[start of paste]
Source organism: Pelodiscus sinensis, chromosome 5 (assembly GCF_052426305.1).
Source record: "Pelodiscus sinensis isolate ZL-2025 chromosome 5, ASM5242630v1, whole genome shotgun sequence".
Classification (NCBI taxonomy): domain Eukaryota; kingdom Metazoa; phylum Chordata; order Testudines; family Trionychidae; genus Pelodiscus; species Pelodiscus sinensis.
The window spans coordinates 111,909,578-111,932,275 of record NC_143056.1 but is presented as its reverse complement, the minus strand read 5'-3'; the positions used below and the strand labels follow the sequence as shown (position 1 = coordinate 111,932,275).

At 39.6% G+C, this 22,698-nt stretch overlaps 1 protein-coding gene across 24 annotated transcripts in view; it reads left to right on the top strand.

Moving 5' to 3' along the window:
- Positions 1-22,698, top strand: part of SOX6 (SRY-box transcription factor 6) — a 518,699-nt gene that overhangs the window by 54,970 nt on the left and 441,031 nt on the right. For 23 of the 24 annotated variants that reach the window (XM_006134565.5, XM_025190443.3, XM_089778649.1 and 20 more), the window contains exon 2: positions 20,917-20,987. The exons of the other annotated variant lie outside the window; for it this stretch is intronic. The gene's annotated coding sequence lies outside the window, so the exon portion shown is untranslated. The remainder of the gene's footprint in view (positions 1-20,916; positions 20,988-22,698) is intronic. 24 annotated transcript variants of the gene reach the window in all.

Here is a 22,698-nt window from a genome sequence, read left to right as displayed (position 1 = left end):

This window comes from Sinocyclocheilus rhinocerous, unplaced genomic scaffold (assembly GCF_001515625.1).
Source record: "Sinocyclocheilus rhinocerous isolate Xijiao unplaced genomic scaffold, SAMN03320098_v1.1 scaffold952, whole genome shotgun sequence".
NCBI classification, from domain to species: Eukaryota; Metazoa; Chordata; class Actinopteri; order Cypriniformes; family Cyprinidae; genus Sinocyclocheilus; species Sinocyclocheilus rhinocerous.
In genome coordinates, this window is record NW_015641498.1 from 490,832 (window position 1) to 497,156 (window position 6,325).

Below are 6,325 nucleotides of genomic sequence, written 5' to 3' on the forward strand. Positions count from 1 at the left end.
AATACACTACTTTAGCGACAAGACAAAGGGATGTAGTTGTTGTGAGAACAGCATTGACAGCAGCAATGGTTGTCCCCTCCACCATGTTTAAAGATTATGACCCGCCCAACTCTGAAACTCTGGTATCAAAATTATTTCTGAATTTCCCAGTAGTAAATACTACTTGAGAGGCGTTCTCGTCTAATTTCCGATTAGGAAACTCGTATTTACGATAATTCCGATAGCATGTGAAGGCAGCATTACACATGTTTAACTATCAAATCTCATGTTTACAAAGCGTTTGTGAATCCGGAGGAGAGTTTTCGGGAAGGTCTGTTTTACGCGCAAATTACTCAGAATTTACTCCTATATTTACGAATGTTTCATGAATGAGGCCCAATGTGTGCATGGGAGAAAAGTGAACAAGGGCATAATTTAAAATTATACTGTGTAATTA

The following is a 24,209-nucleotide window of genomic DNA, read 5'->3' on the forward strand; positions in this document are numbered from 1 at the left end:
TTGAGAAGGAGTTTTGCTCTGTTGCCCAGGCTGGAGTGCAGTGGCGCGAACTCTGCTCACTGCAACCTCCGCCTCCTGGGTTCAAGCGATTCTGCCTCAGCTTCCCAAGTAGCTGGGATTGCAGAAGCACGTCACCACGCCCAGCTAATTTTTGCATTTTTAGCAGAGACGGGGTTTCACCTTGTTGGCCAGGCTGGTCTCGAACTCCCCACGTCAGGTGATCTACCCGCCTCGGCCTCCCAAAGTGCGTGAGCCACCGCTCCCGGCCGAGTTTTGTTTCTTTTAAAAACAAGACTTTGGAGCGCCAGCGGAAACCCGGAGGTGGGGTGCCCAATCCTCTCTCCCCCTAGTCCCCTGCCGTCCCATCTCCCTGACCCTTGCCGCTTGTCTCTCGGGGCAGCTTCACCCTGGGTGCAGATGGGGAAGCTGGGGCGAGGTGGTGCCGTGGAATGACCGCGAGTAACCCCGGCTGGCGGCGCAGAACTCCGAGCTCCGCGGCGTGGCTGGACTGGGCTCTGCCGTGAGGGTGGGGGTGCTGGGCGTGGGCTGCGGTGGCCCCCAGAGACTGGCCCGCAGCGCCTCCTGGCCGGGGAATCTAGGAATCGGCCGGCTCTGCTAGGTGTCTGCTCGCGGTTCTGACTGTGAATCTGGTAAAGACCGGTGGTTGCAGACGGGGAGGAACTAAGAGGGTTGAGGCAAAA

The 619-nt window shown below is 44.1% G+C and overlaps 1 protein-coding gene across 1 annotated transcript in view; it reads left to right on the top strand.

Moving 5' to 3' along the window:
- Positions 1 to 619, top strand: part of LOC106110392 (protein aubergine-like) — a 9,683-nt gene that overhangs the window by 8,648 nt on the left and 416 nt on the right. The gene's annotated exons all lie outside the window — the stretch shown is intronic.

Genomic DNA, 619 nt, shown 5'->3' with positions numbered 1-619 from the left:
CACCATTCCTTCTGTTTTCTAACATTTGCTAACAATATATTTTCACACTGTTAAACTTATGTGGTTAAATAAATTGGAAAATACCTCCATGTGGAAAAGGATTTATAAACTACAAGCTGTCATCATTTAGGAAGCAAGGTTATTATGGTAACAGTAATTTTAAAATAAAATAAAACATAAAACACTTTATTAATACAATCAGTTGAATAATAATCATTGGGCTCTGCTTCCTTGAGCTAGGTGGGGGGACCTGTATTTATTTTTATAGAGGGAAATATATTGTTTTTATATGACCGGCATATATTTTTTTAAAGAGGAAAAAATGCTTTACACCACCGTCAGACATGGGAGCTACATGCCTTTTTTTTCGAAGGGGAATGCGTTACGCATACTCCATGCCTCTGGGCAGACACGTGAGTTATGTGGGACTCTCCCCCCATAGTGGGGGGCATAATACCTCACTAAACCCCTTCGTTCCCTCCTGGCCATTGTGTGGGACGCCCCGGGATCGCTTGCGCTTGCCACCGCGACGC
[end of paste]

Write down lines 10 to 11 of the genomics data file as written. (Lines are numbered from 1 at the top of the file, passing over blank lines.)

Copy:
Source record: "Sinocyclocheilus rhinocerous isolate Xijiao unplaced genomic scaffold, SAMN03320098_v1.1 scaffold952, whole genome shotgun sequence".
NCBI classification, from domain to species: Eukaryota; Metazoa; Chordata; class Actinopteri; order Cypriniformes; family Cyprinidae; genus Sinocyclocheilus; species Sinocyclocheilus rhinocerous.